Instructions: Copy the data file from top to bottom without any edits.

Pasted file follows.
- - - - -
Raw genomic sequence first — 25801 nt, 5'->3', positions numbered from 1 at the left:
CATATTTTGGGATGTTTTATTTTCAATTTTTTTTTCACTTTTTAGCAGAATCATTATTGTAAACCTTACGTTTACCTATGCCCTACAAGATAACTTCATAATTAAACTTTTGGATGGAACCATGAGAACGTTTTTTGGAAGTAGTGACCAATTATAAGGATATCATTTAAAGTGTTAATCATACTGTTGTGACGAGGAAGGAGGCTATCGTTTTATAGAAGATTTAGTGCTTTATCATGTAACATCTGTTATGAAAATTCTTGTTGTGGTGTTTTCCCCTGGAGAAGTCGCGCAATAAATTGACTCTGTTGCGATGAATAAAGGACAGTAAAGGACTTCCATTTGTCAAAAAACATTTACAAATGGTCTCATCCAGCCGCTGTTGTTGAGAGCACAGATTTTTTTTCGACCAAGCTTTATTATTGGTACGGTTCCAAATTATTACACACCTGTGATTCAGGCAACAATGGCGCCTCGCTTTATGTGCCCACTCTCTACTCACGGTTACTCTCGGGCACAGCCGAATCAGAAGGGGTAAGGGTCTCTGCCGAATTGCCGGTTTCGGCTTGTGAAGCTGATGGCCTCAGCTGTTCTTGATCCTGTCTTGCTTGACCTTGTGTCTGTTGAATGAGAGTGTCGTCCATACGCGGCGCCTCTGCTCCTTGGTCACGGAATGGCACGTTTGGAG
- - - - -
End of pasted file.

Raw genomic sequence first — 25801 nt, 5'->3', positions numbered from 1 at the left:
CATATTTTGGGATGTTTTATTTTCAATTTTTTTTTCACTTTTTAGCAGAATCATTATTGTAAACCTTACGTTTACCTATGCCCTACAAGATAACTTCATAATTAAACTTTTGGATGGAACCATGAGAACGTTTTTTGGAAGTAGTGACCAATTATAAGGATATCATTTAAAGTGTTAATCATACTGTTGTGACGAGGAAGGAGGCTATCGTTTTATAGAAGATTTAGTGCTTTATCATGTAACATCTGTTATGAAAATTCTTGTTGTGGTGTTTTCCCCTGGAGAAGTCGCGCAATAAATTGACTCTGTTGCGATGAATAAAGGACAGTAAAGGACTTCCATTTGTCAAAAAACATTTACAAATGGTCTCATCCAGCCGCTGTTGTTGAGAGCACAGATTTTTTTTCGACCAAGCTTTATTATTGGTACGGTTCCAAATTATTACACACCTGTGATTCAGGCAACAATGGCGCCTCGCTTTATGTGCCCACTCTCTACTCACGGTTACTCTCGGGCACAGCCGAATCAGAAGGGGTAAGGGTCTCTGCCGAATTGCCGGTTTCGGCTTGTGAAGCTGATGGCCTCAGCTGTTCTTGATCCTGTCTTGCTTGACCTTGTGTCTGTTGAATGAGAGTGTCGTCCATACGCGGCGCCTCTGCTCCTTGGTCACGGAATGGCACGTTTGGAG